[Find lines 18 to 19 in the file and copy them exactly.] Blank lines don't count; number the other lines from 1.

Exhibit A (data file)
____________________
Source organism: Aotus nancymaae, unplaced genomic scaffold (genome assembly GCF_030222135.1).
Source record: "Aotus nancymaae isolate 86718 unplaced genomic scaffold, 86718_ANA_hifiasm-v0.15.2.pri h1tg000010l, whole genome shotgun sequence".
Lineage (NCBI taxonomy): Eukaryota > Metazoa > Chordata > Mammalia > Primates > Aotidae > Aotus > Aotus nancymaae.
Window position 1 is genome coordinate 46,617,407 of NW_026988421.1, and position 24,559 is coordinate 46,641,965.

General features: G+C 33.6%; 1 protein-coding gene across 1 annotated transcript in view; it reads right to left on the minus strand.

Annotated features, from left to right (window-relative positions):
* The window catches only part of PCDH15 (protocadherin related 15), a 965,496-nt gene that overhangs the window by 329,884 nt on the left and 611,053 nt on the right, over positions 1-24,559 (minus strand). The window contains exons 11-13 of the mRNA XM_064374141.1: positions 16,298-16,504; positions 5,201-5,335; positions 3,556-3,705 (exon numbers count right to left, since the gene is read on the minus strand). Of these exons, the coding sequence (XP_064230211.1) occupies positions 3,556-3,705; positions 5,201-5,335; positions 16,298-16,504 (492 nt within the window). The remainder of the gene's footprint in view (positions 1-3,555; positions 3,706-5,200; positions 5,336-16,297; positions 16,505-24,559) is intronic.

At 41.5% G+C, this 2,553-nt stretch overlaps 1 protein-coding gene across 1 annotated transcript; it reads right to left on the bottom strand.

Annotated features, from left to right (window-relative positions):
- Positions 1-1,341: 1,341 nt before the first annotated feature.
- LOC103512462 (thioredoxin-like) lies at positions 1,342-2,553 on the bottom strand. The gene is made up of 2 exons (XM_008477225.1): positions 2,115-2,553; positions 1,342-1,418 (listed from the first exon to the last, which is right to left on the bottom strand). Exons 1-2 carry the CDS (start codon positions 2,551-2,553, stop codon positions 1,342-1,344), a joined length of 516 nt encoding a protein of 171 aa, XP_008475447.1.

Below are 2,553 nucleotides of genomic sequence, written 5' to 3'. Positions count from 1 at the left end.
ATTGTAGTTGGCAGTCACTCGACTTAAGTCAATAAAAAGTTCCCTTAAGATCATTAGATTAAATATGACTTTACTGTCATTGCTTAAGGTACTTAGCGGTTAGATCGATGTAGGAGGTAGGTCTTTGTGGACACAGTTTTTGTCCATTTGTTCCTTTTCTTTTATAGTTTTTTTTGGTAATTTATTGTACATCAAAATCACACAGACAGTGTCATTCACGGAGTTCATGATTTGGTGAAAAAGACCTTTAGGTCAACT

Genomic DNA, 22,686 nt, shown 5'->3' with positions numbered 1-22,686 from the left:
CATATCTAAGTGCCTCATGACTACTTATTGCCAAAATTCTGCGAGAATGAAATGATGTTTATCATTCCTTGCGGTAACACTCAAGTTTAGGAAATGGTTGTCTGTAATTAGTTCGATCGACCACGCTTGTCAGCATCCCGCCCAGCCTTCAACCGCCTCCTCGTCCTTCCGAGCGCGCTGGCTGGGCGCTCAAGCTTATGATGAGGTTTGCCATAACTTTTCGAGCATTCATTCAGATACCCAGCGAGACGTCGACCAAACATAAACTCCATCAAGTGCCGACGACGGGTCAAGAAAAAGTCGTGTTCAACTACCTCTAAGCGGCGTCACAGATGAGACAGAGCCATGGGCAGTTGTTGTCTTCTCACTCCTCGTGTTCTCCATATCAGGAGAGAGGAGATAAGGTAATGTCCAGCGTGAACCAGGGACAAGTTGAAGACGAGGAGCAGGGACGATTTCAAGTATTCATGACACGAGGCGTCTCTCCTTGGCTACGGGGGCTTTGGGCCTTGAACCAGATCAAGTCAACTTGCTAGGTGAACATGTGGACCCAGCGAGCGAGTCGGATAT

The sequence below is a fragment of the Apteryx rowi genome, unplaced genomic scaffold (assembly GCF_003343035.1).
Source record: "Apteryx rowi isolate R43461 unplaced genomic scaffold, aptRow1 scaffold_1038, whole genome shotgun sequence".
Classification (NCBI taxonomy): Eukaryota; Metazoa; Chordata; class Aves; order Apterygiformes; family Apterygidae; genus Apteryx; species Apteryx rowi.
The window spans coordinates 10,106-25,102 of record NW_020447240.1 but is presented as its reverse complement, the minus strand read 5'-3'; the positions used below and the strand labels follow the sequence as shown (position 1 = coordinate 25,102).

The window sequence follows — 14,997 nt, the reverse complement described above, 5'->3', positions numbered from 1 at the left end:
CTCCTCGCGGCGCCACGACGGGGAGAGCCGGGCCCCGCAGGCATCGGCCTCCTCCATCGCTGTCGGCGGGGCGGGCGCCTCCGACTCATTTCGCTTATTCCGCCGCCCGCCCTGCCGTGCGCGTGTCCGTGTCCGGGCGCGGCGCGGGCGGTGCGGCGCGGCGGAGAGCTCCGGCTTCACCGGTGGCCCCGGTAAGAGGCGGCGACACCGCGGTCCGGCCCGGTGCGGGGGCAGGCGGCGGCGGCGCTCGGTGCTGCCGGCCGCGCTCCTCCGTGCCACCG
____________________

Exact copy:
Classification (NCBI taxonomy): Eukaryota; Metazoa; Chordata; class Aves; order Apterygiformes; family Apterygidae; genus Apteryx; species Apteryx rowi.
The window spans coordinates 10,106-25,102 of record NW_020447240.1 but is presented as its reverse complement, the minus strand read 5'-3'; the positions used below and the strand labels follow the sequence as shown (position 1 = coordinate 25,102).